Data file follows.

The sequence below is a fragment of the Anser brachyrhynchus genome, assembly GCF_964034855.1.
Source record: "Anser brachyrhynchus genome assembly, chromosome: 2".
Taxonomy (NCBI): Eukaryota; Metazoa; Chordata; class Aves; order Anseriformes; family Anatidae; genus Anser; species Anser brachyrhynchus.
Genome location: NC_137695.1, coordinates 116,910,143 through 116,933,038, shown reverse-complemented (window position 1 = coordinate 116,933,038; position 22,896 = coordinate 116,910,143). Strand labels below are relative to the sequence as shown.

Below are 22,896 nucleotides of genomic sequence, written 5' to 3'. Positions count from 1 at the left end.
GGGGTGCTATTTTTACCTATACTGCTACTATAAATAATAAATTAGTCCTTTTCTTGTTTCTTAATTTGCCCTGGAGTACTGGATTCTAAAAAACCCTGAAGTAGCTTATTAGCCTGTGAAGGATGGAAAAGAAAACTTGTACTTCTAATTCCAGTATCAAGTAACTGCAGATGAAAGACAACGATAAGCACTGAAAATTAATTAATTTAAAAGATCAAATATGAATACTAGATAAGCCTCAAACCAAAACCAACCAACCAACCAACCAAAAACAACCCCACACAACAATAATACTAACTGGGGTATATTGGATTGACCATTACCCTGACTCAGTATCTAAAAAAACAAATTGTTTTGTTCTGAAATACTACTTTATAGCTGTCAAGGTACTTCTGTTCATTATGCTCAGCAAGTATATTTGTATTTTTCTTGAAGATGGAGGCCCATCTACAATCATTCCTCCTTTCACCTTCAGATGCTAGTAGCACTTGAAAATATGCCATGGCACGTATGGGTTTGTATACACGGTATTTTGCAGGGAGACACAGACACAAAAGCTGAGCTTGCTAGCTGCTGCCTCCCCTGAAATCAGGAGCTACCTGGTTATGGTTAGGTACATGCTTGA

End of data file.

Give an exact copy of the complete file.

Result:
The sequence below is a fragment of the Anser brachyrhynchus genome, assembly GCF_964034855.1.
Source record: "Anser brachyrhynchus genome assembly, chromosome: 2".
Taxonomy (NCBI): Eukaryota; Metazoa; Chordata; class Aves; order Anseriformes; family Anatidae; genus Anser; species Anser brachyrhynchus.
Genome location: NC_137695.1, coordinates 116,910,143 through 116,933,038, shown reverse-complemented (window position 1 = coordinate 116,933,038; position 22,896 = coordinate 116,910,143). Strand labels below are relative to the sequence as shown.

Below are 22,896 nucleotides of genomic sequence, written 5' to 3'. Positions count from 1 at the left end.
GGGGTGCTATTTTTACCTATACTGCTACTATAAATAATAAATTAGTCCTTTTCTTGTTTCTTAATTTGCCCTGGAGTACTGGATTCTAAAAAACCCTGAAGTAGCTTATTAGCCTGTGAAGGATGGAAAAGAAAACTTGTACTTCTAATTCCAGTATCAAGTAACTGCAGATGAAAGACAACGATAAGCACTGAAAATTAATTAATTTAAAAGATCAAATATGAATACTAGATAAGCCTCAAACCAAAACCAACCAACCAACCAACCAAAAACAACCCCACACAACAATAATACTAACTGGGGTATATTGGATTGACCATTACCCTGACTCAGTATCTAAAAAAACAAATTGTTTTGTTCTGAAATACTACTTTATAGCTGTCAAGGTACTTCTGTTCATTATGCTCAGCAAGTATATTTGTATTTTTCTTGAAGATGGAGGCCCATCTACAATCATTCCTCCTTTCACCTTCAGATGCTAGTAGCACTTGAAAATATGCCATGGCACGTATGGGTTTGTATACACGGTATTTTGCAGGGAGACACAGACACAAAAGCTGAGCTTGCTAGCTGCTGCCTCCCCTGAAATCAGGAGCTACCTGGTTATGGTTAGGTACATGCTTGA